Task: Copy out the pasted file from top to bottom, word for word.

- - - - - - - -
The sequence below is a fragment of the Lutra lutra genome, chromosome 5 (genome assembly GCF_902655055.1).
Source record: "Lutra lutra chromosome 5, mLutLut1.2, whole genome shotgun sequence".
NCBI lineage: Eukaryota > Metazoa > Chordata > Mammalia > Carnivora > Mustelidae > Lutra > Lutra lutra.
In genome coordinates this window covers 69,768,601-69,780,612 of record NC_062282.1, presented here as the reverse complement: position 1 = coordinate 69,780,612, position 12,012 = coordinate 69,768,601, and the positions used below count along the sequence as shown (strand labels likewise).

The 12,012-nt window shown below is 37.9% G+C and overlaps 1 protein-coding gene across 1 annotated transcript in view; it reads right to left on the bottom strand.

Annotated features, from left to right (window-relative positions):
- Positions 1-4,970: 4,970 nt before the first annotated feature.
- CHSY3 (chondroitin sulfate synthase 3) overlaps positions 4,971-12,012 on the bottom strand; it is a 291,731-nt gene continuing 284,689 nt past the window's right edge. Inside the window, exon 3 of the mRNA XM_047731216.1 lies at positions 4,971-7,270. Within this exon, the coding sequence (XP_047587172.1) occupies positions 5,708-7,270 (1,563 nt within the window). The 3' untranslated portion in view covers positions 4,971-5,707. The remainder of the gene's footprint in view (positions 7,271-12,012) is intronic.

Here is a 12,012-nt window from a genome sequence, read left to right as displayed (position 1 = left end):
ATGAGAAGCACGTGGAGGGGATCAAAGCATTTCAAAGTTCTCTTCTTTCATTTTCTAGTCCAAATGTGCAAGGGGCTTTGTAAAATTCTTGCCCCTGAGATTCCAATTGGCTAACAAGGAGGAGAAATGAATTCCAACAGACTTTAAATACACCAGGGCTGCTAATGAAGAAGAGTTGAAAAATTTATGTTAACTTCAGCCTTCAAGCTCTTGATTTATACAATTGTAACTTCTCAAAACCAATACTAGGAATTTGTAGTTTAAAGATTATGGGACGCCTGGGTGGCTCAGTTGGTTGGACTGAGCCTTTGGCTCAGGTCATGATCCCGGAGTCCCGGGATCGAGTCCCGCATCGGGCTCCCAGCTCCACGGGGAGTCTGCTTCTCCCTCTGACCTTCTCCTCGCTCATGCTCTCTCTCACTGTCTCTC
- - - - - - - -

The sequence below is a fragment of the Lutra lutra genome, chromosome 5 (genome assembly GCF_902655055.1).
Source record: "Lutra lutra chromosome 5, mLutLut1.2, whole genome shotgun sequence".
NCBI lineage: Eukaryota > Metazoa > Chordata > Mammalia > Carnivora > Mustelidae > Lutra > Lutra lutra.
In genome coordinates this window covers 69,768,601-69,780,612 of record NC_062282.1, presented here as the reverse complement: position 1 = coordinate 69,780,612, position 12,012 = coordinate 69,768,601, and the positions used below count along the sequence as shown (strand labels likewise).

The 12,012-nt window shown below is 37.9% G+C and overlaps 1 protein-coding gene across 1 annotated transcript in view; it reads right to left on the bottom strand.

Annotated features, from left to right (window-relative positions):
- Positions 1-4,970: 4,970 nt before the first annotated feature.
- CHSY3 (chondroitin sulfate synthase 3) overlaps positions 4,971-12,012 on the bottom strand; it is a 291,731-nt gene continuing 284,689 nt past the window's right edge. Inside the window, exon 3 of the mRNA XM_047731216.1 lies at positions 4,971-7,270. Within this exon, the coding sequence (XP_047587172.1) occupies positions 5,708-7,270 (1,563 nt within the window). The 3' untranslated portion in view covers positions 4,971-5,707. The remainder of the gene's footprint in view (positions 7,271-12,012) is intronic.

Here is a 12,012-nt window from a genome sequence, read left to right as displayed (position 1 = left end):
ATGAGAAGCACGTGGAGGGGATCAAAGCATTTCAAAGTTCTCTTCTTTCATTTTCTAGTCCAAATGTGCAAGGGGCTTTGTAAAATTCTTGCCCCTGAGATTCCAATTGGCTAACAAGGAGGAGAAATGAATTCCAACAGACTTTAAATACACCAGGGCTGCTAATGAAGAAGAGTTGAAAAATTTATGTTAACTTCAGCCTTCAAGCTCTTGATTTATACAATTGTAACTTCTCAAAACCAATACTAGGAATTTGTAGTTTAAAGATTATGGGACGCCTGGGTGGCTCAGTTGGTTGGACTGAGCCTTTGGCTCAGGTCATGATCCCGGAGTCCCGGGATCGAGTCCCGCATCGGGCTCCCAGCTCCACGGGGAGTCTGCTTCTCCCTCTGACCTTCTCCTCGCTCATGCTCTCTCTCACTGTCTCTC